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  • Writer's pictureGreg English

Confessions of Sports Dad

Originally posted on the CSRM BLOG February 24, 2016

 

I feel blessed that over the years I have had the pleasure of watching in person my sons participate in their sporting endeavors. From the days of Little League baseball and soccer to school sports, travel basketball, and travel volleyball. One of the best things my father gave me was his presence at all my events. My dad’s presence was stronger than most of what others tried to communicate to me about the way I should play the game. It was his presence that built confidence, a sense of genuine care, and that it was ok that I made mistakes and that he was present if I needed to talk about it or learn from it. The best part about my dads presence was that I was the most important person in his schedule for that time, not just another athlete he happened to see play when he could.  The demonstration of my father’s commitment to my athletic endeavors created that desire to provide for my own children. While I have coached both of my sons on different occasions, I have found it most rewarding to simply be there….be there to watch them grow in character…be there to watch their sport development…be there to watch them experience the enjoyment of playing a sport of their choice.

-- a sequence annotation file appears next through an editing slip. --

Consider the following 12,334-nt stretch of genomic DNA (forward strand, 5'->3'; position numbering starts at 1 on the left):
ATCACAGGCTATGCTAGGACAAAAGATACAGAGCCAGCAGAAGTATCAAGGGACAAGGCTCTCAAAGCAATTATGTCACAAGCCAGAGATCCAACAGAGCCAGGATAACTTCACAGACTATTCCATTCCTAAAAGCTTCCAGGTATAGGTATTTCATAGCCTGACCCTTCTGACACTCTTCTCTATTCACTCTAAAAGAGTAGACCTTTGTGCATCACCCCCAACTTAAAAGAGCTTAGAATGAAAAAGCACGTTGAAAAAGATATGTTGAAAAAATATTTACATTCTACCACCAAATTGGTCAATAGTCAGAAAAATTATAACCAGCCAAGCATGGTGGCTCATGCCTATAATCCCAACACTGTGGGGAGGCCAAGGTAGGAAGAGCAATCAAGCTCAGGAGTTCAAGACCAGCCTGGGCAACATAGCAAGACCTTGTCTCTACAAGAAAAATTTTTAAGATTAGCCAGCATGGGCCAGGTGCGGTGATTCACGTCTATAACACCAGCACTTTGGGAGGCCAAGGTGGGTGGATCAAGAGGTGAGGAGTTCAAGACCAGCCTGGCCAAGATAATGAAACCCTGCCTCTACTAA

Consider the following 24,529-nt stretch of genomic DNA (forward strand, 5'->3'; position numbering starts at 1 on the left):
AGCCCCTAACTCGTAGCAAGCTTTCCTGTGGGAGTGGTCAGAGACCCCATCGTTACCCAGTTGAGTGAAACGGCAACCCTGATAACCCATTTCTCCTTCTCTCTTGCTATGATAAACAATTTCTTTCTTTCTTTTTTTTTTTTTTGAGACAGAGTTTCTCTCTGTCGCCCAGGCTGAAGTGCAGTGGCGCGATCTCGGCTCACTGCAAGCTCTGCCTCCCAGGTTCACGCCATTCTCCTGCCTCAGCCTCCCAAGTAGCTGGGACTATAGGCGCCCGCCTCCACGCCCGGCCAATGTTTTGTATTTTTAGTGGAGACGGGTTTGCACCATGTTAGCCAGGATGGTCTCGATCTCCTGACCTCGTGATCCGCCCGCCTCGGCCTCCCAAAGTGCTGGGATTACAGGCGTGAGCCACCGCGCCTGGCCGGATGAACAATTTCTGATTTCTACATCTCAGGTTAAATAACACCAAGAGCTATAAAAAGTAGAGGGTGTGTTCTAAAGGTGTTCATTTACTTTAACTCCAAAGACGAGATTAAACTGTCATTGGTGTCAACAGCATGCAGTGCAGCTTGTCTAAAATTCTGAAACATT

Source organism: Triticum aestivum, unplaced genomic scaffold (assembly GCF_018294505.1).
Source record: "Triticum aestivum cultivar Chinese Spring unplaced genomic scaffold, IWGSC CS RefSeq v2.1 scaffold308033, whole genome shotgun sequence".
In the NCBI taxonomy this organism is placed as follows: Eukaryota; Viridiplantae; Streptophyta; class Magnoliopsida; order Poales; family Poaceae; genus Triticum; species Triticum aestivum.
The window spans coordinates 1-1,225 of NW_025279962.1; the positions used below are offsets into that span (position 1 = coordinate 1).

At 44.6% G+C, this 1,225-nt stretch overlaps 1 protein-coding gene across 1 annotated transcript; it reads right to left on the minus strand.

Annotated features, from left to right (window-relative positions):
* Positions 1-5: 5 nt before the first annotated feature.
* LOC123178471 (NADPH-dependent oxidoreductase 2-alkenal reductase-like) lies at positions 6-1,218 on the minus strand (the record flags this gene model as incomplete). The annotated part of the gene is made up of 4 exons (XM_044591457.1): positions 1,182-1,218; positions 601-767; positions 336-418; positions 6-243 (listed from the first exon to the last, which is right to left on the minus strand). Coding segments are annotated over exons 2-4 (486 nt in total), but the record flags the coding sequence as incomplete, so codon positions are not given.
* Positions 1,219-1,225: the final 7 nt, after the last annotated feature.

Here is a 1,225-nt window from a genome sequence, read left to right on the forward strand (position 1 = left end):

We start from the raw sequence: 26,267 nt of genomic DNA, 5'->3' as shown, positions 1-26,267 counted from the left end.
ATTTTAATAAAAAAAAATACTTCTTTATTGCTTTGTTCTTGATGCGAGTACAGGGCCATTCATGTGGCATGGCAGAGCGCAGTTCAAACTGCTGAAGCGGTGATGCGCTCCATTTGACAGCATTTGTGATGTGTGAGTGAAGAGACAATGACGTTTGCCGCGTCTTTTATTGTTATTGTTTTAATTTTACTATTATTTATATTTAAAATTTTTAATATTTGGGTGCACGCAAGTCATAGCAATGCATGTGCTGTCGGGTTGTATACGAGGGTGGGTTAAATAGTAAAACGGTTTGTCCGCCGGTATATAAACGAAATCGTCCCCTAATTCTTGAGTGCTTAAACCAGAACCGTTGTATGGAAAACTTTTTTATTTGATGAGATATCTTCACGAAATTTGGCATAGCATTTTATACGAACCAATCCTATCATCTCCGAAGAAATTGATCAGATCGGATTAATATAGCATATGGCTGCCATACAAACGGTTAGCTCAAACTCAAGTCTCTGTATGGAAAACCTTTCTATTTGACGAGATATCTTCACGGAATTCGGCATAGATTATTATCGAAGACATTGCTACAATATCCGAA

Through the years I have often arrived at games with much excitement for the game and my child’s performance in the game. There have been times I knew my child would play well against a particular co-competitor and there were times when I was anxious as to how he would respond. Of course, the times in which I knew he would do well meant for a better mental and spiritual process for me. It was the times in which he struggled that created more “begs” to God than He probably wanted or cared about over a sporting match.

 

Recently, I was unable to travel with my son’s team. It was a back-to-back weekend travel schedule and I was there for the previous weekend, but due to work schedule and weather, I was not present for this series of games. What we know about being present is that the unknown is removed. You are aware of the game day operations, the teams participating, the refs, the coaches, and the interactions of the players and fans. It’s as though you can control (at least attempt to) what’s going on during the process. But, when you are absent, the mental faculties go crazy. You spend most of the time trying to create specific scenarios, interactions, and reasons for good or bad play. It really becomes an anxious event for you (the reason is its your child!). The unknown creates worry of failure while playing, fear of disrespecting officials and players, and the made up emotion of hurt for the team if they loose. There is also the emotion of a false sense of joy, excitement, and adrenaline that we create as we daydream about them winning. The unknown really created a roller coaster emotional experience.